Likewise, the coalition will not go ahead with the National Broadband Network, avoiding the creation of a $43 billion white elephant. Better access to faster broadband should not mean a new nationalised telecommunications monopoly and Telstra shareholders should not have their assets subject to coerced acquisition.

We all know that the former government’s workplace reforms went too far but they also helped to create more than two million new jobs, lift real wages by 20 per cent and more than double net household wealth between 1996 and 2007. The coalition will seek to take the unfair dismissal monkey off the back of small businesses, which are more like families than institutions. We will make Labor’s transitional employment agreements less transitional and Labor’s individual flexibility agreements more flexible because we have faith in Australian workers who are not as easily pushed around and exploited as the ACTU’s dishonest ad campaign is already making out.

If elected, we will be faithful to the liberal conservative tradition. But we will strive to be better than the former government, not just a copy of it. We will be a contemporary government, not just a conservative one. For starters, there will finally be a fair dinkum paid parental leave scheme which gives women six months leave at their full pay. That is real time and real money to care for their newborns because parental leave is a workplace entitlement, not a welfare one. It should be paid for by business, but not in ways which could lead to discrimination against female staff or hurt small business. Only the Labor Party habitually increases businesses’ cost burden and if the current government had not completely blown the surplus it would not be necessary, but all benefits have to be paid for and the fairest way to have a paid parental leave scheme anytime soon is through a modest levy on companies’ taxable income over $5 million a year. It will be a universal scheme but, importantly, will not mean any extra costs for small business.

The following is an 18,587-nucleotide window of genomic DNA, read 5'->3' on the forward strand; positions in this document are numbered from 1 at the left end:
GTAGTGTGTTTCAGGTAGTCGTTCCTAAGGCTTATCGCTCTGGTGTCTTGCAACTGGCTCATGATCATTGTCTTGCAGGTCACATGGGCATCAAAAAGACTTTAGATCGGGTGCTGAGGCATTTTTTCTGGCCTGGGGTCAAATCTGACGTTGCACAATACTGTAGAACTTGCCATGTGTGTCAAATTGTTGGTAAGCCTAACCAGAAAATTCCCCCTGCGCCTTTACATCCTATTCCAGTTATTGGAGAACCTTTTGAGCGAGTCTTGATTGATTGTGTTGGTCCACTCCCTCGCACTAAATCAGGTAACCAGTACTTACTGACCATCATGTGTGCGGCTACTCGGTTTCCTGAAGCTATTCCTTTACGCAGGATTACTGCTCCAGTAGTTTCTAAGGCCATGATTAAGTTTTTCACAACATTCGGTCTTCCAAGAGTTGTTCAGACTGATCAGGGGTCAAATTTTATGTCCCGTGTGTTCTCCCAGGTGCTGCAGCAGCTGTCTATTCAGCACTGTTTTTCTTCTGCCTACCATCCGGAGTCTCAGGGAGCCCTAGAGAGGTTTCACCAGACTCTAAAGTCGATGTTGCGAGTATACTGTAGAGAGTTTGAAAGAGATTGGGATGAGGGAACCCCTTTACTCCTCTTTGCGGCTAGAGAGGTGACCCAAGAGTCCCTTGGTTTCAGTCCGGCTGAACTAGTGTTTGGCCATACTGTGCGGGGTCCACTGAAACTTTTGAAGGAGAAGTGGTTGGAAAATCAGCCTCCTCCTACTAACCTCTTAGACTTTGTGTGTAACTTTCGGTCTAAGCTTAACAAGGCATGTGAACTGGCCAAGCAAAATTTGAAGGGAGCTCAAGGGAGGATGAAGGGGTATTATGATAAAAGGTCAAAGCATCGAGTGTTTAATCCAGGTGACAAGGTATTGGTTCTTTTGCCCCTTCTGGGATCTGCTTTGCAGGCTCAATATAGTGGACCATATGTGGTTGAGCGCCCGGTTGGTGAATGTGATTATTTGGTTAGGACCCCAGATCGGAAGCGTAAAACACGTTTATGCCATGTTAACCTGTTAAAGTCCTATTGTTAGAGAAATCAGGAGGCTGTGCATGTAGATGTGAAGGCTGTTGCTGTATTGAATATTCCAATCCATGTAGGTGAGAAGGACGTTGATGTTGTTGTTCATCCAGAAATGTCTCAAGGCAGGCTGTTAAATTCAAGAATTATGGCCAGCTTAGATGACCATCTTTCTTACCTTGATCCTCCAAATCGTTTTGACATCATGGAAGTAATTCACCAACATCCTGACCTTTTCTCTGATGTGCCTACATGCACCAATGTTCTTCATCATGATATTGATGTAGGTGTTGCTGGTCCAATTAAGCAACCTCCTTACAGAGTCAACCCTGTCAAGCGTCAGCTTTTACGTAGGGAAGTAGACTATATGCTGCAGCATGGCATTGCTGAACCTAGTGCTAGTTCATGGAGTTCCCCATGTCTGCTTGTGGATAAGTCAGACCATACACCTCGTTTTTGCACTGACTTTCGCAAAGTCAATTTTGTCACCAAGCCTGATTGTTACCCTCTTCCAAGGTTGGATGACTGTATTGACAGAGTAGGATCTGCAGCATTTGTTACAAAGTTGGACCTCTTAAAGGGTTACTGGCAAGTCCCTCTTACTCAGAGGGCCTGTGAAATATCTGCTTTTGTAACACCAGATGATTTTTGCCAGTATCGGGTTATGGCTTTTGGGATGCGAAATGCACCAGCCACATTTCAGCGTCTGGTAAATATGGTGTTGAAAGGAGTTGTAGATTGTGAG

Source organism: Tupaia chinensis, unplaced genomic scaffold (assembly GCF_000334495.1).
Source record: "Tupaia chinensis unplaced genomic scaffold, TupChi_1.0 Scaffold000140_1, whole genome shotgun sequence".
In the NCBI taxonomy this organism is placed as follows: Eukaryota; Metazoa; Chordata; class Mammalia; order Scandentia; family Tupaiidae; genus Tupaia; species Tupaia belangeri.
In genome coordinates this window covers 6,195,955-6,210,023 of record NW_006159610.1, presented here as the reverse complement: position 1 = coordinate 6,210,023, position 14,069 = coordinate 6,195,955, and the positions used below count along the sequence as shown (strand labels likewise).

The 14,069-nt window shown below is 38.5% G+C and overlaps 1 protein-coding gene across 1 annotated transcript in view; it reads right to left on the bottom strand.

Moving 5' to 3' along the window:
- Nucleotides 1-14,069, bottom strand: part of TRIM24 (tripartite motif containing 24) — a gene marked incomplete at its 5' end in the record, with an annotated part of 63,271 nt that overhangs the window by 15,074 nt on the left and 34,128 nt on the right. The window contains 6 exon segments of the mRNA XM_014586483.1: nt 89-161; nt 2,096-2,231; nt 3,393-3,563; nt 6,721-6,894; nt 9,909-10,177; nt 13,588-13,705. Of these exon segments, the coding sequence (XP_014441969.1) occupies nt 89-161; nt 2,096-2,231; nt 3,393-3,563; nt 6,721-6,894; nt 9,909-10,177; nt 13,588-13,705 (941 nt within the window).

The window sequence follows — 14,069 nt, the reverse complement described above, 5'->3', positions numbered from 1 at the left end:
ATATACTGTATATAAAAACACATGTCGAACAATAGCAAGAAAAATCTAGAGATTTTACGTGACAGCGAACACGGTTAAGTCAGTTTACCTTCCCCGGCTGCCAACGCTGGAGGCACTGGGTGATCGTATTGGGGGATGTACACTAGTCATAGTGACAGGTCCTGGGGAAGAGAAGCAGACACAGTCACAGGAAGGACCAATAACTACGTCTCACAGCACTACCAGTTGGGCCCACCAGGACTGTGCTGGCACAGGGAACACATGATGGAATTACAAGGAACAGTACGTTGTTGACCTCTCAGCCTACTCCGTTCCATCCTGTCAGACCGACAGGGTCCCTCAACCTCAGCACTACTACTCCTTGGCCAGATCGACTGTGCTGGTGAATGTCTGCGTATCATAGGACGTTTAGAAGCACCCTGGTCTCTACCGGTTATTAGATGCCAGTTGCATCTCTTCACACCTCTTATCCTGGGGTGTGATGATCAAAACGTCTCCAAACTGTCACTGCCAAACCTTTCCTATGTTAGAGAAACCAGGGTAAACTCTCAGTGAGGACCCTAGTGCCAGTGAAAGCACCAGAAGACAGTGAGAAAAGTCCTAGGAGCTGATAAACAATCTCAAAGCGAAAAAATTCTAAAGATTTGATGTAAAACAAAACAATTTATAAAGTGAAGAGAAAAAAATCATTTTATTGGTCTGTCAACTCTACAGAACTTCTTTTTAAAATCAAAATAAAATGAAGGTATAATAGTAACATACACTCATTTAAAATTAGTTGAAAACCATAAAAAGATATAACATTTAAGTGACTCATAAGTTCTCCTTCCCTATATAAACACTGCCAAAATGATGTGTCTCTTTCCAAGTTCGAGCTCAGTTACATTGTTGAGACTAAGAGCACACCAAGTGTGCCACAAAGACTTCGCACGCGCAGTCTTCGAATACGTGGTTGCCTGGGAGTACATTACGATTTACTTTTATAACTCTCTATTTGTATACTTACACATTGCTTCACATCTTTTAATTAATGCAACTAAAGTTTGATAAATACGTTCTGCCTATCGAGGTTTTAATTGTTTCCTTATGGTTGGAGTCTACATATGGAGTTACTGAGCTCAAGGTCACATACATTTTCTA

The coalition’s paid parental leave policy is good for women who will finally have more realistic choices to combine work and family. It is good for all those families that need two incomes to pay the mortgage, helping them when they are most financially vulnerable. And it is good for the economy, which will not lose some of the best workers because they cannot do justice both to their jobs and to their families. More freedom for mothers to work, if that is their choice, is a productivity measure not just a social reform.

I want to make it very clear: the coalition will fight Mr Rudd’s means test on the private health insurance rebate because it is yet another one of his broken promises and because strong private hospitals take the pressure off public waiting lists. It has previously been calculated that every dollar the government spends on the rebate brings more private money into health care, saving $2 that government would otherwise have to spend. As well, we will ensure that Medibank Private really is private by selling it and using the proceeds to reduce government debt.